The celebration event, which took place at Maritime Museum on Thursday 22 June, marks NMLs commitment as an organisation, to making sure its venues, which include Museum of Liverpool, World Museum, Maritime Museum, International Slavery Museum, Walker Art Gallery, Lady Lever Art Gallery and Sudley House – are inclusive and welcoming places to visit for people seeking sanctuary, for example as refugees or asylum seekers.
The award was unanimously agreed upon and in recognition of NMLs ‘amazing efforts to support sanctuary seekers and raise awareness around the country about forced migration.’
The event was timed to coincide with Refugee Week, which takes place annually between the 19 and 25 June to celebrate the contributions, creativity and resilience of refugees and people seeking sanctuary.
The Sanctuary Award programme celebrates organisations who go above and beyond to welcome people seeking sanctuary. The appraisal panel includes someone with lived experience of seeking sanctuary, and an expert in the field. The formal awards process recognises good practice and progress within a sector, whilst encouraging other organisations to do the same.
Claire Benjamin, Head of Learning and Participation said,
“It is with huge pride that we receive the honour of a Sanctuary Award in recognition of our efforts at National Museums Liverpool to support sanctuary seekers and raise awareness around the country about forced migration. Liverpool is a city known for its warm welcome, and this includes our museums and galleries. The award follows two decades of community engagement, as we further explore new ways to include people with lived experience in our programmes, our museum redevelopments, and how we engage audiences.”
A recent example was the Meet me at the River pop up exhibition in the Dr Martin Luther King Jnr Building on the waterfront. NML collaborated with sanctuary seekers and participants from Migrant Artists Mutual Aid (MaMa) to co produce the work. MaMa is a cross-national network of women, mothers, migrants, artists, academics and activists who work together to support members who are seeking sanctuary, and campaign for justice in the migration system.
Collaborative work is also ongoing with partners such as Asylum Link and Savera UK, to create opportunities for people seeking asylum to contribute actively and feel valued and included in the museum experience, through performances, exhibitions, events and partnership working.
The award event aligns to NML’s Waterfront Transformation Project as part of the Welcome to the Waterfront event series. The theme of the fourth Welcome to the Waterfront event in the series is Freedom; freedom to be safe, freedom to live as you wish, freedom to speak as you wish, freedom to be who you wish to be. The event is a chance to learn more about the redevelopment of International Slavery Museum, Maritime Museum, and to hear about opportunities to get involved.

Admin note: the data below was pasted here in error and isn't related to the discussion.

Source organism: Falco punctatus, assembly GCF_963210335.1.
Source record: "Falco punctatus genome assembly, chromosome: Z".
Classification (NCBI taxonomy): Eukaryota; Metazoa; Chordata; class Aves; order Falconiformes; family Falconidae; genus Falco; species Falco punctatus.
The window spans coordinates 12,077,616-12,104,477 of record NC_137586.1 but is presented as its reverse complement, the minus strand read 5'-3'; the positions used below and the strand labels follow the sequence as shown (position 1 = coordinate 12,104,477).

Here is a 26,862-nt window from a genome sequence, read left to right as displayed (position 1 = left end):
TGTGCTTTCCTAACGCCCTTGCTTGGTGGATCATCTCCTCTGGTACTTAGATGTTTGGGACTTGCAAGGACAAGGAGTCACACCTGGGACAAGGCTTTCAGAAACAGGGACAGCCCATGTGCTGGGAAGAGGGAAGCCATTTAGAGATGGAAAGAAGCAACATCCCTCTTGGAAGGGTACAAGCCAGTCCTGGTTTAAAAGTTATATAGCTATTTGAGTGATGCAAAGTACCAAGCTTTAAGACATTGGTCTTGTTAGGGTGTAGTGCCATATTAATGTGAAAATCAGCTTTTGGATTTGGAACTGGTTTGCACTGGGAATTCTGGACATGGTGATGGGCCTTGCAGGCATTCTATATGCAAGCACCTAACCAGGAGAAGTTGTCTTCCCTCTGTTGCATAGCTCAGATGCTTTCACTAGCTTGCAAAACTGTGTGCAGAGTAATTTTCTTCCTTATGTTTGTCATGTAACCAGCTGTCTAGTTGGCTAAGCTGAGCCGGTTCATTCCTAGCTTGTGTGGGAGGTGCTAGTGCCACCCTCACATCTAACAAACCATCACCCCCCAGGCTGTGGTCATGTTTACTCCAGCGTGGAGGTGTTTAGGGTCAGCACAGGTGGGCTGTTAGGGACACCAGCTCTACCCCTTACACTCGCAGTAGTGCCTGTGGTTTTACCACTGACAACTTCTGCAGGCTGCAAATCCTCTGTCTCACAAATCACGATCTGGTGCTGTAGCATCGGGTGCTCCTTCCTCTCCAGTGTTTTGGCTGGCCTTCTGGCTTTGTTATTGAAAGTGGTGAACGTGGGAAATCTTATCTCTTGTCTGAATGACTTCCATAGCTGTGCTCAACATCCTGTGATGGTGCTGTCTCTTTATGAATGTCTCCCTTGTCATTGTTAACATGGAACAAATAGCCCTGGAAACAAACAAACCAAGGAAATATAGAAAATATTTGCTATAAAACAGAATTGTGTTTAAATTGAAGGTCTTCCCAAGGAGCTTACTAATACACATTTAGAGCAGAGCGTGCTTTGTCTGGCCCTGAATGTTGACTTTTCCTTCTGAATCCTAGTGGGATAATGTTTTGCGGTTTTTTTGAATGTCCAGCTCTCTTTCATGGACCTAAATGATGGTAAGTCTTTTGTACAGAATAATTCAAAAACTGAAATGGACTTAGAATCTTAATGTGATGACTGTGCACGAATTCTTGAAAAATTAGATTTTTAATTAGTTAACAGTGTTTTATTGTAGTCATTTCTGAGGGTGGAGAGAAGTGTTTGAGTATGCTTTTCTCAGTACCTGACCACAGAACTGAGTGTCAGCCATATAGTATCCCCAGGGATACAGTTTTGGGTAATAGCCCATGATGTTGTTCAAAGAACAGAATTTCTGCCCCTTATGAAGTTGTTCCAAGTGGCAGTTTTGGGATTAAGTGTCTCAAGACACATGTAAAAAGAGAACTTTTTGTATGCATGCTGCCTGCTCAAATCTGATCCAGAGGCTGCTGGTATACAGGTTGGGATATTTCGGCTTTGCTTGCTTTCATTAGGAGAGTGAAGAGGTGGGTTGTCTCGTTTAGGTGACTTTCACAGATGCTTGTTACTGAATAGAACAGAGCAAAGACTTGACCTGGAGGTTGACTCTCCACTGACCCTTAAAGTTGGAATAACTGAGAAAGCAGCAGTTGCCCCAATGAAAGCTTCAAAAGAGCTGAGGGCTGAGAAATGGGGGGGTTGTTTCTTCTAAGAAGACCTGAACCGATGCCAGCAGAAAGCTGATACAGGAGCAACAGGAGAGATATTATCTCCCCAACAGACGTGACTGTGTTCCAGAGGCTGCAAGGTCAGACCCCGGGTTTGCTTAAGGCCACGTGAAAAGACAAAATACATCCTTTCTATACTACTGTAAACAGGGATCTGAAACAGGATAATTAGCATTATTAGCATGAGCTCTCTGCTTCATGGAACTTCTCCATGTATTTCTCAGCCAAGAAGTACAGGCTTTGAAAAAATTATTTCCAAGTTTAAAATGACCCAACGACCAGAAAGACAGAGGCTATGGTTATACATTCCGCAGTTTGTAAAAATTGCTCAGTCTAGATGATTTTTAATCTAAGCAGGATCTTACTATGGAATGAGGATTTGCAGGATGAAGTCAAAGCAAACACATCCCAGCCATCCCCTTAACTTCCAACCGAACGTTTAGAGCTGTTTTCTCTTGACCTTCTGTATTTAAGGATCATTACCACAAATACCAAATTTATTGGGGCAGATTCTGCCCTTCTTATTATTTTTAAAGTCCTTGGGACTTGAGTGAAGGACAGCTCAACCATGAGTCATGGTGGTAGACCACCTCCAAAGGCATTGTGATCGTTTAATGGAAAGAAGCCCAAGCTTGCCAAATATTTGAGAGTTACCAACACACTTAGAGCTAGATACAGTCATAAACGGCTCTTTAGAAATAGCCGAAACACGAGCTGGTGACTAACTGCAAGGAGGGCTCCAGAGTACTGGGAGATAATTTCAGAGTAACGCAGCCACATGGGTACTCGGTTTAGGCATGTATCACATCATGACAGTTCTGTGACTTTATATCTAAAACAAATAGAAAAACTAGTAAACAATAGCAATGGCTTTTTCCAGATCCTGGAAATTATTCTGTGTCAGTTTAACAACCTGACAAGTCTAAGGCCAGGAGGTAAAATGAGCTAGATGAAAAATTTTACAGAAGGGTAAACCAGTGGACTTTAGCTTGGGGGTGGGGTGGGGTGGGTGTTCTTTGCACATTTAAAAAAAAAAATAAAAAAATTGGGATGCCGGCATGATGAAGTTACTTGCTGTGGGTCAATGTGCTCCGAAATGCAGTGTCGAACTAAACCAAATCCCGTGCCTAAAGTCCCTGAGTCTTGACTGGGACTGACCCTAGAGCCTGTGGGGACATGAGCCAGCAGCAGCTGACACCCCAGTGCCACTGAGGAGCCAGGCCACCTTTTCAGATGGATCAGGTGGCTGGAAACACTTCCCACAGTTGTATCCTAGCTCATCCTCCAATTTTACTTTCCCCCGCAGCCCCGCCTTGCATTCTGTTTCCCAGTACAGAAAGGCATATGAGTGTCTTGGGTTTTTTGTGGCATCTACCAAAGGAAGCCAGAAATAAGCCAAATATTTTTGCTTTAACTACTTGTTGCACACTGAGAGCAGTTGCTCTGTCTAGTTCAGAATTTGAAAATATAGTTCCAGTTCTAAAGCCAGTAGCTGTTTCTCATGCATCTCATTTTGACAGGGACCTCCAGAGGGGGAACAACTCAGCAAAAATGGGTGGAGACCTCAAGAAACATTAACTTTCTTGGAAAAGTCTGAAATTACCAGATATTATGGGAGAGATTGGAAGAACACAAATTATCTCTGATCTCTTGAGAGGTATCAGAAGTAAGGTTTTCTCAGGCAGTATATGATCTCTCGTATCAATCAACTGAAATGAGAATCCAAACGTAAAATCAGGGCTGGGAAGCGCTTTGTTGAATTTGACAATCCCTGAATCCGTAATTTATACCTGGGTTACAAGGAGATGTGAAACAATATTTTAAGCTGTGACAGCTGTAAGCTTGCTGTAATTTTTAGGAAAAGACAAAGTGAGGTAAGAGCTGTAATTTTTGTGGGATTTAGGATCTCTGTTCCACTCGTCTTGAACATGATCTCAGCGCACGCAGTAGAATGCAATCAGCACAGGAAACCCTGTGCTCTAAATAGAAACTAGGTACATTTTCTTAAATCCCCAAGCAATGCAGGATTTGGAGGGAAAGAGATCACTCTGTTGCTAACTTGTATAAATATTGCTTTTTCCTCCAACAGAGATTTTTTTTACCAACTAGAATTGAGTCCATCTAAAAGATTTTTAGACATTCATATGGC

With this award, NML is part of City of Sanctuary UK that co-ordinates, supports and grows networks of welcome, to encourage inclusivity, solidarity, and compassion for people from forced displacement backgrounds.
Laura Pye, Director of National Museums Liverpool, said,
“I am extremely proud that National Museums Liverpool has earned a Sanctuary Award in recognition of the work that has gone on to make sure we embed inclusivity at the heart of all we do across our venues.
Being displaced, for any reason, and finding yourself in an unfamiliar city can be extremely challenging and often traumatic. We want everyone to know that they are valued and welcome. All our museums and galleries are safe and inclusive spaces, which can be accessed without charge.”
Liverpool City Council also attended the event, as they have been awarded Local Authority of Sanctuary.
Councillor Liam Robinson, Leader of Liverpool City Council, said:
“We take pride in being a city where people look out for each other and offer help to those who need it, and are proud of being a City of Sanctuary.
“Liverpool is a place where people have come from all parts of the world for many reasons and rebuilt their lives, made families, and become part of the tapestry of the city, its history and its future.
“From how people speak to the food they eat, the city’s richness is built on the influences of all those who have made it their home. It is hard to find a person in the city whose heritage does not lie elsewhere.
“The next Our Liverpool strategy is aimed at ensuring that people who have lived here all their lives, or those who arrived yesterday, have the opportunity to live in a fair and inclusive city, get the opportunity to contribute their skills and thrive.”
The Liverpool City of Sanctuary movement, started in 2012, seeks to unite those already working to support asylum seekers and refugees, and provide a simple platform for others to do the same. Individuals, businesses, and local organisations are invited to pledge their support to the movement and get involved in any way that would suit.
Image credit: Amina Bihi.
Pictured left to right:
Zulfiqar Malak, Director of Housing, Liverpool City Council
Julie Kashirahamwe, Council Resettlement and Migration Settlement Manager, Liverpool City Council
Seana Roberts, representing Liverpool City of Sanctuary as well as Merseyside Refugee Support Network
Claire Benjamin, Head of Learning and participation, National Museums Liverpool